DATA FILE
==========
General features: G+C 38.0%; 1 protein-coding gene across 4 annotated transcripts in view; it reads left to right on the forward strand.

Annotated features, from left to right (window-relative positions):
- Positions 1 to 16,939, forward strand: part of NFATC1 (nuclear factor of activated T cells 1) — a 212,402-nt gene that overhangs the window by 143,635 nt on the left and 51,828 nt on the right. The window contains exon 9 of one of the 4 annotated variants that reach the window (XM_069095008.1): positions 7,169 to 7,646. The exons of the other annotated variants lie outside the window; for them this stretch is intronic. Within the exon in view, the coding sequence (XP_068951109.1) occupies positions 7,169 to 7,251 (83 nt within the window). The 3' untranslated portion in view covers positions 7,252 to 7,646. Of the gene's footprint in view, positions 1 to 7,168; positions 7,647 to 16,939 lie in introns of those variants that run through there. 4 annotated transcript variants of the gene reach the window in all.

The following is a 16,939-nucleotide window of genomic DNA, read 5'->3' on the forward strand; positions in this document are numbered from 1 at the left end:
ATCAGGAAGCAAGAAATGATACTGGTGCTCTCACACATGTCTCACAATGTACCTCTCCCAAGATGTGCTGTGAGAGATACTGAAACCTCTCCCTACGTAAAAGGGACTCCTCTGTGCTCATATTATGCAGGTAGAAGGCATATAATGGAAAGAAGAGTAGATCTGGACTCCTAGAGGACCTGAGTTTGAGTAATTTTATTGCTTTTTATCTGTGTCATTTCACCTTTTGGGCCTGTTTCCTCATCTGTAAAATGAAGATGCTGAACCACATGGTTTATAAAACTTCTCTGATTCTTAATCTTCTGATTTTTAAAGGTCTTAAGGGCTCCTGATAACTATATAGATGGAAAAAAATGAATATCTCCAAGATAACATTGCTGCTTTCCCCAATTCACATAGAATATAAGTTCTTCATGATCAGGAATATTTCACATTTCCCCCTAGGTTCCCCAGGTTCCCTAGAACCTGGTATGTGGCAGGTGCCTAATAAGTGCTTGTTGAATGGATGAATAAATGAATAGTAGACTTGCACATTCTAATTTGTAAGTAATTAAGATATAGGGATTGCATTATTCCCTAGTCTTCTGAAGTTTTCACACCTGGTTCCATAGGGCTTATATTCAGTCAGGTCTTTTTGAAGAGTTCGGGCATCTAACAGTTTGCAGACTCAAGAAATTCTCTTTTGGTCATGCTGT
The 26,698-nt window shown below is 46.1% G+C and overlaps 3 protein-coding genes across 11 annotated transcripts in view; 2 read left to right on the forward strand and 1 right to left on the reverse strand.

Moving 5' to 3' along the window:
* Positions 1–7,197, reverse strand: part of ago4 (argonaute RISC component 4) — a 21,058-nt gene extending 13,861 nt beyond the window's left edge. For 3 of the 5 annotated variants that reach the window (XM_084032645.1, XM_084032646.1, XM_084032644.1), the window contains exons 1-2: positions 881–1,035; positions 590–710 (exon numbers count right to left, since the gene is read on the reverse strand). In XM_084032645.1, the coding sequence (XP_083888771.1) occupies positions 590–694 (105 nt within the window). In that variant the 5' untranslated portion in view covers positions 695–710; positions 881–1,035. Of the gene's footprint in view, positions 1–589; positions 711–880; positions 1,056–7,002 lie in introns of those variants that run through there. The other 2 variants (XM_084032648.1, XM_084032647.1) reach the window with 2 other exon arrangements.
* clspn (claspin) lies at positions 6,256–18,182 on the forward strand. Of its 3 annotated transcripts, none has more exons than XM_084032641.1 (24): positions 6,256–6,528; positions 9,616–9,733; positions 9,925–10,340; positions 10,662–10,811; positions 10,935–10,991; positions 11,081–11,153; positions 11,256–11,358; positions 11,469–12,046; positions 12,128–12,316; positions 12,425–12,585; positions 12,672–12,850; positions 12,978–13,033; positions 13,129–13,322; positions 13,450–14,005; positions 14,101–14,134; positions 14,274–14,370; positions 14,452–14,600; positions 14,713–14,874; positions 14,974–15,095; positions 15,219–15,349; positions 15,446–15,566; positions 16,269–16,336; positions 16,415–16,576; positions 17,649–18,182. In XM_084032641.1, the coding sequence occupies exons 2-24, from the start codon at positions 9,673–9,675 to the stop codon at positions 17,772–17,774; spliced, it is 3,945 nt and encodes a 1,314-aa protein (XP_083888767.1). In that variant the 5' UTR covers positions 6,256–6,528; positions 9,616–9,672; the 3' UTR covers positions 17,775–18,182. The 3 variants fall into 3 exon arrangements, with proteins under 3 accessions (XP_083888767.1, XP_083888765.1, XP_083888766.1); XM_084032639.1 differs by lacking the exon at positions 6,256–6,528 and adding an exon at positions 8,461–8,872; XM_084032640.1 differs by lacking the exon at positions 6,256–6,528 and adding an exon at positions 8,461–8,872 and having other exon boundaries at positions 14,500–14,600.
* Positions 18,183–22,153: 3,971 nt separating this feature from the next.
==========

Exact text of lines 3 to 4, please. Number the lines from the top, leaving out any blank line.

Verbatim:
- Positions 1 to 16,939, forward strand: part of NFATC1 (nuclear factor of activated T cells 1) — a 212,402-nt gene that overhangs the window by 143,635 nt on the left and 51,828 nt on the right. The window contains exon 9 of one of the 4 annotated variants that reach the window (XM_069095008.1): positions 7,169 to 7,646. The exons of the other annotated variants lie outside the window; for them this stretch is intronic. Within the exon in view, the coding sequence (XP_068951109.1) occupies positions 7,169 to 7,251 (83 nt within the window). The 3' untranslated portion in view covers positions 7,252 to 7,646. Of the gene's footprint in view, positions 1 to 7,168; positions 7,647 to 16,939 lie in introns of those variants that run through there. 4 annotated transcript variants of the gene reach the window in all.

The following is a 16,939-nucleotide window of genomic DNA, read 5'->3' on the forward strand; positions in this document are numbered from 1 at the left end: